We all laughed when looking back at photos of ourselves in the noughties, decked out in a Jay Jay’s slogan T-shirt and low-rise jeans with bedazzled pockets, a feather boa draped across our shoulders for dramatic effect.
Justin Timberlake and Britney Spears, in their matching all-denim outfits, were our style icons.
We blamed these sartorial choices on our mothers, vowing to dress better in the 2010s and to never look back in humiliation at an outfit ever again.
And yet, here we are on the first day of 2020, clomping around in plastic shoes and wearing turkey feathers in our hair, having spent the better part of a decade snorting cinnamon and dunking buckets of ice on our heads.
Clearly, we have learned nothing.
To save us the shame in 2029, I’ve compiled a list of the trends we must not, at any cost, bring with us into the next decade.
These sunglasses gained momentum in 2007, courtesy of Kanye West, but managed to carry over into the early 2010s largely thanks to LMFAO’s Red Foo.
Made of plastic, they were completely useless, and wearing a pair gave you a similar sensation to the one your nosy grandmother might have on Christmas Day, peeping through the front curtains to get a look at the romantic prospect you’ve brought to lunch to appease her nagging.
The only redeeming quality these glasses may hold for us Millennials and Gen Z’ers is if you’re feeling anxious you’ve spent too much time eating avocados and not enough time saving for a house deposit. Pop a pair of these on and pretend you’re looking through the venetian blinds in the shelter of your very own home (instead of from underneath the shelter of a bus stop).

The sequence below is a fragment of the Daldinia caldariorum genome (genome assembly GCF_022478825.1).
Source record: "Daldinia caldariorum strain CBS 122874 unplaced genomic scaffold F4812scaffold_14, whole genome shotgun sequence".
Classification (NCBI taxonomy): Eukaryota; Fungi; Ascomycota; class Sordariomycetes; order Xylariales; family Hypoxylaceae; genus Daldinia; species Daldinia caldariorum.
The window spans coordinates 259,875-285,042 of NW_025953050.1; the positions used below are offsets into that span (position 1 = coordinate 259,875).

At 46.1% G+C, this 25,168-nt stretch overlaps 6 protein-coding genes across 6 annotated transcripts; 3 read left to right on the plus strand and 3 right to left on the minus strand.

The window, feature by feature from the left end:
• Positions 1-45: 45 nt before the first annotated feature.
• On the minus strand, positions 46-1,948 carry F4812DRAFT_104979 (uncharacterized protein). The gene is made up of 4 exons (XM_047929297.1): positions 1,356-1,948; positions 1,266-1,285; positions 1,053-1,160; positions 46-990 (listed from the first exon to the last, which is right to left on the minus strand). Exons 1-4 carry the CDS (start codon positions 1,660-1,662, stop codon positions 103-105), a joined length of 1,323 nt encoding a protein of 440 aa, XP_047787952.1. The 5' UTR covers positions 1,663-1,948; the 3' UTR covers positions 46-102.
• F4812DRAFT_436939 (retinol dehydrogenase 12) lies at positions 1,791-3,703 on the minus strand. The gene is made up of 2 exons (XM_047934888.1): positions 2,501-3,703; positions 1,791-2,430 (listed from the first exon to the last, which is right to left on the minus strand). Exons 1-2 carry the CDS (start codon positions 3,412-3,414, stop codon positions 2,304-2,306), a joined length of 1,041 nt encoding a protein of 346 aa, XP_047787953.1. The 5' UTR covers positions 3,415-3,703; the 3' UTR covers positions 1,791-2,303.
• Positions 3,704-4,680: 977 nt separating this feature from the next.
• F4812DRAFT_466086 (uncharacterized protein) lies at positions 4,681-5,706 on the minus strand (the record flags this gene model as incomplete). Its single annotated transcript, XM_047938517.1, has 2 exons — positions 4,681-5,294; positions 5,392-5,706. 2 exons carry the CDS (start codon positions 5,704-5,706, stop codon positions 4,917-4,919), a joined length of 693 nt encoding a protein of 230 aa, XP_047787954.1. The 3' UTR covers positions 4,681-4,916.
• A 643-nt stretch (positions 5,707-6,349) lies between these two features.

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Our quest for “balance” began long before the gospel of Gwyneth Paltrow, rose quartz and wellness retreats.
In 2010, these wristbands crept onto the market, infiltrating our boxes of Sultana Bran and strapping themselves to the wrists of every man, woman and child stupid enough to believe the message they preached.
Touted as providing better balance, strength and flexibility by working with the wearer’s “natural energy field”, these flimsy bracelets were supposedly worn by professional athletes the world over.
To absolutely nobody’s shock, they were quickly exposed as a total sham.
CLEAR PLASTIC SHOES
If the thought of sweaty feet covered in plastic doesn’t make you want to vomit in your hand, I hate to say it, but something is very wrong.
Courtesy of every member of the Kardashian/Jenner clan, the concept of fixing what can only be described as the stuff they use for curtains in a butcher to the base of a shoe was popularised in 2016 and has clung to our toes and continued to haunt us in 2019.
Among the obvious health hazards, these shoes only look semi-decent when the wearer doesn’t radiate any type of moisture or make any movements … thus completely defying the purpose of wearing shoes.
With their hip pleats and saggy crotches, there isn’t much more to say about harem pants other than: I don’t know who allowed us to walk around IN PUBLIC looking like babies in heavily-soiled nappies.
After conducting a deeper investigation into who’s at fault, apparently Justin Bieber is the man we can poke in the chest with the finger of blame for heralding the return of the MC Hammer pant.
If this isn’t a sign that we should never again listen to — or follow — the actions of the Biebs (who, need I remind you, also urinated in a mop bucket and owned a pet monkey) I don’t know what is.
Our affinity with fixing a wreath of flowers to our head truly knew no bounds in the 2010s.